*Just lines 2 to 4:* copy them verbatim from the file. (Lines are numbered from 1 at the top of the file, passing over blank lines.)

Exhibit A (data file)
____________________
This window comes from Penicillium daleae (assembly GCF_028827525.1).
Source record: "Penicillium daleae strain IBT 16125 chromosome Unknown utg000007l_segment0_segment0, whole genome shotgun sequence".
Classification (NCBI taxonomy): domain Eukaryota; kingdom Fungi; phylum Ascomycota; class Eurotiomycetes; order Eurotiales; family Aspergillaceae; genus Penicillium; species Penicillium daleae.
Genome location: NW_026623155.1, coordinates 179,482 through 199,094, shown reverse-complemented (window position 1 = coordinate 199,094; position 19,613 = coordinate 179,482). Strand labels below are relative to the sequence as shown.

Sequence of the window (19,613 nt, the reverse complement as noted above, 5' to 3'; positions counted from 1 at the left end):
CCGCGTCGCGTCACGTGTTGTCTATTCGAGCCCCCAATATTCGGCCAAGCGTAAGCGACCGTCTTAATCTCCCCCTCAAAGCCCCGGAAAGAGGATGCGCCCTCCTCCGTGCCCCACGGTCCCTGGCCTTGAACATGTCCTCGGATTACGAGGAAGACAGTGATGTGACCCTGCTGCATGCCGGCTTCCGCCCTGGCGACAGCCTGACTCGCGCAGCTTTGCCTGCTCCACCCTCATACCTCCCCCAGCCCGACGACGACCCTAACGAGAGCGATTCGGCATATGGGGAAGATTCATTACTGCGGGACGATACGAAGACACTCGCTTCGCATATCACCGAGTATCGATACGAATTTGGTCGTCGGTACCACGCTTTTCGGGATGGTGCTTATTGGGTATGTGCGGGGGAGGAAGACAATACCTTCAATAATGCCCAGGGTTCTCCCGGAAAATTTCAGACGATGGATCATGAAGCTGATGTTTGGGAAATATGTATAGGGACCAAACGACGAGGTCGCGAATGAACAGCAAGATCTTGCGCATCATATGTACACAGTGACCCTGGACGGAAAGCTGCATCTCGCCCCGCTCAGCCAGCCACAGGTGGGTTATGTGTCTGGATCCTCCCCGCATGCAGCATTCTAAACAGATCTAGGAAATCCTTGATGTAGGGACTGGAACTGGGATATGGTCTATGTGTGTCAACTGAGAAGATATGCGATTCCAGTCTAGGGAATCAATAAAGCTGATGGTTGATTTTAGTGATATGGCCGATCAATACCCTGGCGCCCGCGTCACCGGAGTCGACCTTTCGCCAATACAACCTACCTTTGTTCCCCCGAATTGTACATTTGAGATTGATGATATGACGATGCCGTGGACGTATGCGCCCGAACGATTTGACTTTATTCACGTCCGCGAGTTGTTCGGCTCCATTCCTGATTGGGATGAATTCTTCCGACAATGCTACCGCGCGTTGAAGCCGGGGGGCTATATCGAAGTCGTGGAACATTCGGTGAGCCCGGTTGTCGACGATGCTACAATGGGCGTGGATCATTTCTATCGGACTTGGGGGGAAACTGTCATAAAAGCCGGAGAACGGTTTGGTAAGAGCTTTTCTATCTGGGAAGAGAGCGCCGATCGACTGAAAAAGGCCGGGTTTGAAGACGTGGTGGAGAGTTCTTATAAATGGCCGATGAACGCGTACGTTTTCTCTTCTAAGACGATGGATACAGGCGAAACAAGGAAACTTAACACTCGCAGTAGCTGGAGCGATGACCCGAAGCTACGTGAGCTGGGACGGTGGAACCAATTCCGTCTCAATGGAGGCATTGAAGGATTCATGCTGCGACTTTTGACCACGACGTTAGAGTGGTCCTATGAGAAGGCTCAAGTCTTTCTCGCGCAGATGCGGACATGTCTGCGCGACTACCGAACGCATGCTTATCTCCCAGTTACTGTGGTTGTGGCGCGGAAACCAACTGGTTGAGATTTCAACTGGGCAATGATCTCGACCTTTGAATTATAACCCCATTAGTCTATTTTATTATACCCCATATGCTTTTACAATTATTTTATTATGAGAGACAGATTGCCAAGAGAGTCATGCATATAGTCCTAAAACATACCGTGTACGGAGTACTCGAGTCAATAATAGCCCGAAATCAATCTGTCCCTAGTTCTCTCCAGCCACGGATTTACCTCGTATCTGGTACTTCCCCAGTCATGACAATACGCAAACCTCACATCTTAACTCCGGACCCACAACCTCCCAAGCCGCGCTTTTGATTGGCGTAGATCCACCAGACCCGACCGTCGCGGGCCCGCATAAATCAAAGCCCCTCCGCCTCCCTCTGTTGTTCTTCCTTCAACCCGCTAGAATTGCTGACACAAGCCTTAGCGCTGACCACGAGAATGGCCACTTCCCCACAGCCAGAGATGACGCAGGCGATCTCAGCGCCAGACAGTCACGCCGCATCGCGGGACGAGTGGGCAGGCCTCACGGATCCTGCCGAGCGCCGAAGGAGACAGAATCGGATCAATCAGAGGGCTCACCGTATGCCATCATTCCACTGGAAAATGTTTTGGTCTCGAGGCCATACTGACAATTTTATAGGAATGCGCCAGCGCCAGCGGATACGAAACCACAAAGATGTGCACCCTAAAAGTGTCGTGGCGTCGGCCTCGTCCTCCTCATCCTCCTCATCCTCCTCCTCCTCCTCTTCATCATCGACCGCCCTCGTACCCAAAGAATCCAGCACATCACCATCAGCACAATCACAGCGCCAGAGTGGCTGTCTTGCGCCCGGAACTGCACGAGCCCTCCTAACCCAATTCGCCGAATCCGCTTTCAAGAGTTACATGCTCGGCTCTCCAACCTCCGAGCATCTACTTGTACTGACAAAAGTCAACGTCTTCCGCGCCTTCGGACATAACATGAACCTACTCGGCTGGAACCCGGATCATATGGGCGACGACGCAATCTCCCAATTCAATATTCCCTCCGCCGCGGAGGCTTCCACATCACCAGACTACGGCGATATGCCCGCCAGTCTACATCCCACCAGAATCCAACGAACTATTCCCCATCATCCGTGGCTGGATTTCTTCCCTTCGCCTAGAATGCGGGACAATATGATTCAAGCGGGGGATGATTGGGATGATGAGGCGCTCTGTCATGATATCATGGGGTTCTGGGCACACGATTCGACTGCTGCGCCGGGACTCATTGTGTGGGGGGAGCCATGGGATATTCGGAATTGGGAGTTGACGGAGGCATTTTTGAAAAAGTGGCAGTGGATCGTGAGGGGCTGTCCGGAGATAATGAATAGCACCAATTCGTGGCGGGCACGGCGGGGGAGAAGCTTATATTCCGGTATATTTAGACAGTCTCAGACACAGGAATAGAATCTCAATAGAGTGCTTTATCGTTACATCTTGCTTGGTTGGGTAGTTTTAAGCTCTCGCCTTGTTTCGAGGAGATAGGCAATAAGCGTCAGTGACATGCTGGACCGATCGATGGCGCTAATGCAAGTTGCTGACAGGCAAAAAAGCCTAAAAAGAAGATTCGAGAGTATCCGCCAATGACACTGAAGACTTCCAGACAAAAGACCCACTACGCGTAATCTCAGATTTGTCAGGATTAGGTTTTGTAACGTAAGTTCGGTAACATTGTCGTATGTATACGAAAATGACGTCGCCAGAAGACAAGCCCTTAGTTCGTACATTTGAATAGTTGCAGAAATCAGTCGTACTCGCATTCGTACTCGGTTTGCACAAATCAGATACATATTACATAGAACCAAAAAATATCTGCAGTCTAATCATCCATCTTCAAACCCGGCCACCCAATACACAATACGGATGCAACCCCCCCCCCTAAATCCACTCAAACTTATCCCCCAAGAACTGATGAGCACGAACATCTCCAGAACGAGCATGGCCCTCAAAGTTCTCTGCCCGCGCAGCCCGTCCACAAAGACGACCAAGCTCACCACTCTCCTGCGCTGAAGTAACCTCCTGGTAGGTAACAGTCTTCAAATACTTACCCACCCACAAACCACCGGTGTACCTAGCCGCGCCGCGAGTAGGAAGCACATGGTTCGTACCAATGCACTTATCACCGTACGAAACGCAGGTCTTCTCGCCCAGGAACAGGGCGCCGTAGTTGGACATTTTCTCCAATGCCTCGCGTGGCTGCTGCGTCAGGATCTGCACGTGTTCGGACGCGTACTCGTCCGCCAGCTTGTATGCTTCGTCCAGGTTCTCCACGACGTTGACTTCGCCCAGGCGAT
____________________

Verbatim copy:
Source record: "Penicillium daleae strain IBT 16125 chromosome Unknown utg000007l_segment0_segment0, whole genome shotgun sequence".
Classification (NCBI taxonomy): domain Eukaryota; kingdom Fungi; phylum Ascomycota; class Eurotiomycetes; order Eurotiales; family Aspergillaceae; genus Penicillium; species Penicillium daleae.
Genome location: NW_026623155.1, coordinates 179,482 through 199,094, shown reverse-complemented (window position 1 = coordinate 199,094; position 19,613 = coordinate 179,482). Strand labels below are relative to the sequence as shown.